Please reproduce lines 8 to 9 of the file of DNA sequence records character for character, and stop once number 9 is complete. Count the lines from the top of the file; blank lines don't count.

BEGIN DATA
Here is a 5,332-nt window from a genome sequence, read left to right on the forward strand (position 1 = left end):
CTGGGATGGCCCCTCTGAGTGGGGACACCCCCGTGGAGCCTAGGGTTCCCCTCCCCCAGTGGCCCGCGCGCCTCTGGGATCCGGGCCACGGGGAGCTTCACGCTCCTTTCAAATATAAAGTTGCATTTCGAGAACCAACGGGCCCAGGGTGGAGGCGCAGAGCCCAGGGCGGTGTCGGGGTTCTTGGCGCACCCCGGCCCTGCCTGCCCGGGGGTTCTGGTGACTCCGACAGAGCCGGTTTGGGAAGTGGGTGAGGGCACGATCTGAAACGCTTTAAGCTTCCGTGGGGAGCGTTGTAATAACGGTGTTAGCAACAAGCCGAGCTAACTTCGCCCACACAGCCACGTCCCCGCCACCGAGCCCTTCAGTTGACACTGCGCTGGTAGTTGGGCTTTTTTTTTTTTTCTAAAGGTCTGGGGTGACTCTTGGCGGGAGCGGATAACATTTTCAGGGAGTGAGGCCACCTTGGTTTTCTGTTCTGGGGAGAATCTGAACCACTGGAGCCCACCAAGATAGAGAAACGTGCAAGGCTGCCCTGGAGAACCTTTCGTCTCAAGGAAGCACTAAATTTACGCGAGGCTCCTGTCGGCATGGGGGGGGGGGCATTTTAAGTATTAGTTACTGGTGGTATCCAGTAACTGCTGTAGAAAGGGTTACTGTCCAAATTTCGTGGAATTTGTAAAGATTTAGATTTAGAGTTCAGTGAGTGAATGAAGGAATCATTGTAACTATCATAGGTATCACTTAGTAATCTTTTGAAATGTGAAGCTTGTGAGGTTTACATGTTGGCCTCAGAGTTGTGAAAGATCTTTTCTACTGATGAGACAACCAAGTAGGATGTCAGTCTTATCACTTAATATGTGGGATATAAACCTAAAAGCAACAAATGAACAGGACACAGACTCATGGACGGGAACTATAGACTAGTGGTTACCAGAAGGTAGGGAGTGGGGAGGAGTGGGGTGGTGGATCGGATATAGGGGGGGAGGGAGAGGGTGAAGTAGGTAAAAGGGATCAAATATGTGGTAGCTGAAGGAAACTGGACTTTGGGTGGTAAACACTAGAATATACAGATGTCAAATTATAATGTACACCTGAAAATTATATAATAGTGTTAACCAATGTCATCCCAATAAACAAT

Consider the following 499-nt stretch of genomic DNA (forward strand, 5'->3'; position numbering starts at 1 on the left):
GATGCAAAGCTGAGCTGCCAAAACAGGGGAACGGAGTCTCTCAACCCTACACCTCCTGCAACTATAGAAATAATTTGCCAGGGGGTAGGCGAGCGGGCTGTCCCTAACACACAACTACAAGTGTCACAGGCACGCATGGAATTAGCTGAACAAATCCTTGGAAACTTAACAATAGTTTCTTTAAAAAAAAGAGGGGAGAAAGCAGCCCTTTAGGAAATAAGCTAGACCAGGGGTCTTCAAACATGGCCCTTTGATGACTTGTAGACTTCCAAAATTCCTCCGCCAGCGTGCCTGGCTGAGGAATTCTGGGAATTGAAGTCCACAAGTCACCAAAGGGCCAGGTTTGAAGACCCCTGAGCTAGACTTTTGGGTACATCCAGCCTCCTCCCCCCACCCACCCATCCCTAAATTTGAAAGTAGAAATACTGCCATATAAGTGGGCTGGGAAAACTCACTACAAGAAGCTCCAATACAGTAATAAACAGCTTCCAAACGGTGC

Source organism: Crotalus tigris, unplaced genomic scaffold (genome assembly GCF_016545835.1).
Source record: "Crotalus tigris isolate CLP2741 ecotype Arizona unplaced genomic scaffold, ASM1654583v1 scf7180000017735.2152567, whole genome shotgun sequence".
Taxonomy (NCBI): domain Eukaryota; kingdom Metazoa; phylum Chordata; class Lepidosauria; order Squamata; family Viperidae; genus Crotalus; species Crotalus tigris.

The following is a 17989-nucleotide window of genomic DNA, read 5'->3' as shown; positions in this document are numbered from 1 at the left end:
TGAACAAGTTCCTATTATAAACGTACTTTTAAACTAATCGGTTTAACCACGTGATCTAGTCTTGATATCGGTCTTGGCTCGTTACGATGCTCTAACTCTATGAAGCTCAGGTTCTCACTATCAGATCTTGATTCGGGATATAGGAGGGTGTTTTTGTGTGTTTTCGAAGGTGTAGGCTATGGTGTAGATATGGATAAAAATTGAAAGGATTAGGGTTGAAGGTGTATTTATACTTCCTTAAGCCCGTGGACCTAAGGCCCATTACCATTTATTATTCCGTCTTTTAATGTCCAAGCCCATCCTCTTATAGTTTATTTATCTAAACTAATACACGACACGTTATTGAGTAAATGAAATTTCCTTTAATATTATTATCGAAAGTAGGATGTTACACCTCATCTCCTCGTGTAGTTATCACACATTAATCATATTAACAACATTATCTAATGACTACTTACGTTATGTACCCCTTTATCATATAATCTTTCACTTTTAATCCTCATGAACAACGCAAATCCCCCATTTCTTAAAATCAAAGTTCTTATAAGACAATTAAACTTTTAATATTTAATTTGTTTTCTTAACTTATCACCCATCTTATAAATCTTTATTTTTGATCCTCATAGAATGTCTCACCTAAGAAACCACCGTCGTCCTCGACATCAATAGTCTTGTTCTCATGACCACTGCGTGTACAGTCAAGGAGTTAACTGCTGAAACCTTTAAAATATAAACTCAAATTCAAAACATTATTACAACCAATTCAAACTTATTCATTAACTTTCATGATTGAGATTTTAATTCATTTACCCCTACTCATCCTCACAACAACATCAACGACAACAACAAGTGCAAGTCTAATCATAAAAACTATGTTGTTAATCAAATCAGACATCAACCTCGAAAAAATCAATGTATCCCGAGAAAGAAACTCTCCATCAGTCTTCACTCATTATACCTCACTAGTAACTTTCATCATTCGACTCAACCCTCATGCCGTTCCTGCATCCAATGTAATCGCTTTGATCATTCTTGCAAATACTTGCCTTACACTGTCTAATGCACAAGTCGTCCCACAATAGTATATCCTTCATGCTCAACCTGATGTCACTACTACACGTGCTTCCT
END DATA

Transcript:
The following is a 17989-nucleotide window of genomic DNA, read 5'->3' as shown; positions in this document are numbered from 1 at the left end:
TGAACAAGTTCCTATTATAAACGTACTTTTAAACTAATCGGTTTAACCACGTGATCTAGTCTTGATATCGGTCTTGGCTCGTTACGATGCTCTAACTCTATGAAGCTCAGGTTCTCACTATCAGATCTTGATTCGGGATATAGGAGGGTGTTTTTGTGTGTTTTCGAAGGTGTAGGCTATGGTGTAGATATGGATAAAAATTGAAAGGATTAGGGTTGAAGGTGTATTTATACTTCCTTAAGCCCGTGGACCTAAGGCCCATTACCATTTATTATTCCGTCTTTTAATGTCCAAGCCCATCCTCTTATAGTTTATTTATCTAAACTAATACACGACACGTTATTGAGTAAATGAAATTTCCTTTAATATTATTATCGAAAGTAGGATGTTACACCTCATCTCCTCGTGTAGTTATCACACATTAATCATATTAACAACATTATCTAATGACTACTTACGTTATGTACCCCTTTATCATATAATCTTTCACTTTTAATCCTCATGAACAACGCAAATCCCCCATTTCTTAAAATCAAAGTTCTTATAAGACAATTAAACTTTTAATATTTAATTTGTTTTCTTAACTTATCACCCATCTTATAAATCTTTATTTTTGATCCTCATAGAATGTCTCACCTAAGAAACCACCGTCGTCCTCGACATCAATAGTCTTGTTCTCATGACCACTGCGTGTACAGTCAAGGAGTTAACTGCTGAAACCTTTAAAATATAAACTCAAATTCAAAACATTATTACAACCAATTCAAACTTATTCATTAACTTTCATGATTGAGATTTTAATTCATTTACCCCTACTCATCCTCACAACAACATCAACGACAACAACAAGTGCAAGTCTAATCATAAAAACTATGTTGTTAATCAAATCAGACATCAACCTCGAAAAAATCAATGTATCCCGAGAAAGAAACTCTCCATCAGTCTTCACTCATTATACCTCACTAGTAACTTTCATCATTCGACTCAACCCTCATGCCGTTCCTGCATCCAATGTAATCGCTTTGATCATTCTTGCAAATACTTGCCTTACACTGTCTAATGCACAAGTCGTCCCACAATAGTATATCCTTCATGCTCAACCTGATGTCACTACTACACGTGCTTCCT